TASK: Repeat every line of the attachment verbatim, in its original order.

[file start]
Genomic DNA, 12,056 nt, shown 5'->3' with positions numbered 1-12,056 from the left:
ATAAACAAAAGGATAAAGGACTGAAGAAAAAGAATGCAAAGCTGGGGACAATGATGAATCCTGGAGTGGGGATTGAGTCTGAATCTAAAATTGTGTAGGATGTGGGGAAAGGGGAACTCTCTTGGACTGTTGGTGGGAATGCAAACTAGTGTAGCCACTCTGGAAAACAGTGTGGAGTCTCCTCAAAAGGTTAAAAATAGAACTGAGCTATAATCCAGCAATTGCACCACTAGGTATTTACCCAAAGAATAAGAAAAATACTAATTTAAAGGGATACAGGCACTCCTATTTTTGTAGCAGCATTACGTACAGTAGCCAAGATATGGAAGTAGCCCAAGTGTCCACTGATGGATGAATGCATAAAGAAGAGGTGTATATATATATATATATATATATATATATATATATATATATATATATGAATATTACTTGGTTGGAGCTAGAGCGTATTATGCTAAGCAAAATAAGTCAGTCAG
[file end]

Genomic DNA, 12,056 nt, shown 5'->3' with positions numbered 1-12,056 from the left:
ATAAACAAAAGGATAAAGGACTGAAGAAAAAGAATGCAAAGCTGGGGACAATGATGAATCCTGGAGTGGGGATTGAGTCTGAATCTAAAATTGTGTAGGATGTGGGGAAAGGGGAACTCTCTTGGACTGTTGGTGGGAATGCAAACTAGTGTAGCCACTCTGGAAAACAGTGTGGAGTCTCCTCAAAAGGTTAAAAATAGAACTGAGCTATAATCCAGCAATTGCACCACTAGGTATTTACCCAAAGAATAAGAAAAATACTAATTTAAAGGGATACAGGCACTCCTATTTTTGTAGCAGCATTACGTACAGTAGCCAAGATATGGAAGTAGCCCAAGTGTCCACTGATGGATGAATGCATAAAGAAGAGGTGTATATATATATATATATATATATATATATATATATATATATATATATGAATATTACTTGGTTGGAGCTAGAGCGTATTATGCTAAGCAAAATAAGTCAGTCAG